5 Steps To Stay With Your Wellness Plan

We all want to be better than we were the year before.  Whether it’s spending more quality time with our children, signing up for classes at the local college, quitting smoking, or exercising more, we all have the desire to achieve more. 

It’s also true that it’s better to have set a goal and fall a bit short, than to not have set a goal at all.   So if you’ve already fallen short on your goal, re-group and try again.  It’s not too late. 

Here are some tips that might help you stick to your plan:

Take Small Steps

Try to come up with small daily or weekly steps to help you see immediate results and give you a sense of accomplishment.  For example, if your goal is to lose weight: I will go for a walk at lunch and everyday I will keep a food journal. 

Change for Yourself

Your desire to change needs to come from a sincere desire to do so. Don’t try to change to please anyone else.  This is an opportunity for you to look forward in a positive way, rather than to punish yourself for past behaviors.

Be Realistic

Make sure your goal and plan of action are realistic and convenient. The only way your goal will truly become reality is if you believe in it, but most importantly, you believe in yourself.   Find a role model who has achieved and is living your goal. 

Anticipate Roadblocks

Anticipate potential roadblocks and have an alternate plan.  Also, whenever you feel that you are off target, re-group and get back on track.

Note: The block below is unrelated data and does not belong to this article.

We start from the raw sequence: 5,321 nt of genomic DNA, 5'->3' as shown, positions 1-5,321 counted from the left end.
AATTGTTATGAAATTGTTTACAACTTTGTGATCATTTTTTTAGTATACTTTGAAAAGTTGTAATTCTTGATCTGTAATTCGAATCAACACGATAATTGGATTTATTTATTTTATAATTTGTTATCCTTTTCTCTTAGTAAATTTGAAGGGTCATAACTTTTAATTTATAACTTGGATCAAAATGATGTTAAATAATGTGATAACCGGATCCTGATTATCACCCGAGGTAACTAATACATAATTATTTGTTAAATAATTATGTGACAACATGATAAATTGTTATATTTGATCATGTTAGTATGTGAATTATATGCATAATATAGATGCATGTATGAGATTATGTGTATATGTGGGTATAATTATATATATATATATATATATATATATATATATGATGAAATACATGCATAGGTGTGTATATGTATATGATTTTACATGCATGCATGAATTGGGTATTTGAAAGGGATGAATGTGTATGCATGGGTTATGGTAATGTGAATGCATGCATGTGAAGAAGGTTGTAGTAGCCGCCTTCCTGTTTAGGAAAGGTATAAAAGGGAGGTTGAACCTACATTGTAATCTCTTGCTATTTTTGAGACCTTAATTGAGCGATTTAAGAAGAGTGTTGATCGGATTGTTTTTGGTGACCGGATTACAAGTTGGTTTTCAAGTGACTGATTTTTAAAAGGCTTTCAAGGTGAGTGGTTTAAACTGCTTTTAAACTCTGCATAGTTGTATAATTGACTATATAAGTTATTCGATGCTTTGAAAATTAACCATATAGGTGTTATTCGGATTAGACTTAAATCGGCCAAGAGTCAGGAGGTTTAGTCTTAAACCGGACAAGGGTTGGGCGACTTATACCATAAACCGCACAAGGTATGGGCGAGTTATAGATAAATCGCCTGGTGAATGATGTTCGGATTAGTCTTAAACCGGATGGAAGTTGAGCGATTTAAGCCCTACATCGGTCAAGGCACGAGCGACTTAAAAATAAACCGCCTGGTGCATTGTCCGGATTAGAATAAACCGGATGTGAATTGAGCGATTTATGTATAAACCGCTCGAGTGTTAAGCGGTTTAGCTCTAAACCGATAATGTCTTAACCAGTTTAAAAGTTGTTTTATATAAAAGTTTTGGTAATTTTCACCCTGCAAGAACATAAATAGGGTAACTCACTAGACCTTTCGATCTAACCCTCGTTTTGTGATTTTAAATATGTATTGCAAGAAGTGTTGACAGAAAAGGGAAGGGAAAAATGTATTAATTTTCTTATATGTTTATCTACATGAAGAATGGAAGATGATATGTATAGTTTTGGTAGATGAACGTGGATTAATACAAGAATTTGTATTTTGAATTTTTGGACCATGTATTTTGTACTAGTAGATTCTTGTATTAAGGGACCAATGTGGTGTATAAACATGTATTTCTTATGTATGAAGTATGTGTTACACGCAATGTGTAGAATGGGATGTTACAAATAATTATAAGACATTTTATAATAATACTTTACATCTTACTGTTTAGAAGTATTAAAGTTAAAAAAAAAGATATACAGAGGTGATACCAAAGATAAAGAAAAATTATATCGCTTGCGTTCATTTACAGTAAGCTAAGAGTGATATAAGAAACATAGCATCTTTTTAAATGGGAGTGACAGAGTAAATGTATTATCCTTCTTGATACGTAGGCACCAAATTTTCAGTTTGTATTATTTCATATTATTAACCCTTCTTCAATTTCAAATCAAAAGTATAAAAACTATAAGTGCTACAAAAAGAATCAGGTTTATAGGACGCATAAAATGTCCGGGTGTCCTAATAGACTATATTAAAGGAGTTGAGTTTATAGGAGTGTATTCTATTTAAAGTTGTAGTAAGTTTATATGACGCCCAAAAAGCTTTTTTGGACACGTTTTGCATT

Reward Yourself

Put a reward system into your plan of action.  As you hit milestones, decide on what reward you will give yourself each step of the way.  For example, buy a new outfit, go get a manicure, get tickets for that concert or game.  Make your rewards personal.

Remember you are your best supporter. A well-thought-out plan can help you live your life the best way possible, starting from the inside! 

Kathy Nellor, BCBSNE Wellness Consultant



The percentage of the bill you pay after your deductible has been met.


A fixed amount you pay when you get a covered health service.

Tiered benefit plan

A health care plan featuring multiple levels of benefits based on the network status of a particular provider. 


The annual amount you pay for covered health services before your insurance begins to pay.

emergency care services

Any covered services received in a hospital emergency room setting.


Includes behavioral health treatment, counseling, and psychotherapy

in-network provider

A provider contracted by your insurance company to accept an agreed upon payment for covered services. 

OUT-OF-network provider

A term for providers that aren’t contracting with your insurance company. (Your out-of-pocket costs will tend to be more expensive if you go to an out-of-network provider.)


Your expenses for medical care that aren’t reimbursed by insurance, including deductibles, coinsurance and co-payments.


If you can afford health insurance, but choose not to buy it, you must have a health coverage exemption or pay a tax penalty on your federal income tax return.


The amount you pay to your health insurance company each month. 

Preventive services

Health care services that focus on the prevention of disease and health maintenance.


Services and devices to help you recover if you are injured or have surgery. This includes physical, occupational and speech therapy.

special enrollment period

The time after the Open Enrollment Period when you can still purchase health insurance only if you have a qualifying life event (losing other health coverage, having a baby, getting married, moving).


A physician who has a majority of his or her practice in fields other than internal or general medicine, obstetrics/gynecology, pediatrics or family practice.